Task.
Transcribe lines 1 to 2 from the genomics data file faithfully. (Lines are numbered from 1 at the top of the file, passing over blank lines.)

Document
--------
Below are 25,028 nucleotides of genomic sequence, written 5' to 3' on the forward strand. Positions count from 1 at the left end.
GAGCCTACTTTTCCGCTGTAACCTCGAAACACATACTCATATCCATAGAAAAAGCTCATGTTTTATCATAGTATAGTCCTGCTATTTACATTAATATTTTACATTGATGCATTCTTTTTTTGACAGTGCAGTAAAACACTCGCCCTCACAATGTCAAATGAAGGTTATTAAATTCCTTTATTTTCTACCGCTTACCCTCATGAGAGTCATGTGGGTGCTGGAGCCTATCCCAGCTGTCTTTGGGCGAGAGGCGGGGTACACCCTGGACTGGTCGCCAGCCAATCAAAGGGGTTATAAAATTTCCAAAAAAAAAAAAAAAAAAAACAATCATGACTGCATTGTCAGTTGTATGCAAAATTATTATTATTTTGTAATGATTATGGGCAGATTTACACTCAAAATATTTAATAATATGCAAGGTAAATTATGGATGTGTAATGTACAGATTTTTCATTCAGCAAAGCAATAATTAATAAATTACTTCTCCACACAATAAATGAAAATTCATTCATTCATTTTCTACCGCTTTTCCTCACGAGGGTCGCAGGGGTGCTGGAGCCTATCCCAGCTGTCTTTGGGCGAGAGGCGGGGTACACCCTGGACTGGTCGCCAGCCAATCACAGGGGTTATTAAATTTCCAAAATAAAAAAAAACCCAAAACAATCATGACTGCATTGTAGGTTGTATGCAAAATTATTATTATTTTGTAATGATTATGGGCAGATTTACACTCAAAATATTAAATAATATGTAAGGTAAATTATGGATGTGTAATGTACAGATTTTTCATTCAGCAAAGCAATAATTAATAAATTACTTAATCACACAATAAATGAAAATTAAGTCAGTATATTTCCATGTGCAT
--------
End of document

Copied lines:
Below are 25,028 nucleotides of genomic sequence, written 5' to 3' on the forward strand. Positions count from 1 at the left end.
GAGCCTACTTTTCCGCTGTAACCTCGAAACACATACTCATATCCATAGAAAAAGCTCATGTTTTATCATAGTATAGTCCTGCTATTTACATTAATATTTTACATTGATGCATTCTTTTTTTGACAGTGCAGTAAAACACTCGCCCTCACAATGTCAAATGAAGGTTATTAAATTCCTTTATTTTCTACCGCTTACCCTCATGAGAGTCATGTGGGTGCTGGAGCCTATCCCAGCTGTCTTTGGGCGAGAGGCGGGGTACACCCTGGACTGGTCGCCAGCCAATCAAAGGGGTTATAAAATTTCCAAAAAAAAAAAAAAAAAAAACAATCATGACTGCATTGTCAGTTGTATGCAAAATTATTATTATTTTGTAATGATTATGGGCAGATTTACACTCAAAATATTTAATAATATGCAAGGTAAATTATGGATGTGTAATGTACAGATTTTTCATTCAGCAAAGCAATAATTAATAAATTACTTCTCCACACAATAAATGAAAATTCATTCATTCATTTTCTACCGCTTTTCCTCACGAGGGTCGCAGGGGTGCTGGAGCCTATCCCAGCTGTCTTTGGGCGAGAGGCGGGGTACACCCTGGACTGGTCGCCAGCCAATCACAGGGGTTATTAAATTTCCAAAATAAAAAAAAACCCAAAACAATCATGACTGCATTGTAGGTTGTATGCAAAATTATTATTATTTTGTAATGATTATGGGCAGATTTACACTCAAAATATTAAATAATATGTAAGGTAAATTATGGATGTGTAATGTACAGATTTTTCATTCAGCAAAGCAATAATTAATAAATTACTTAATCACACAATAAATGAAAATTAAGTCAGTATATTTCCATGTGCAT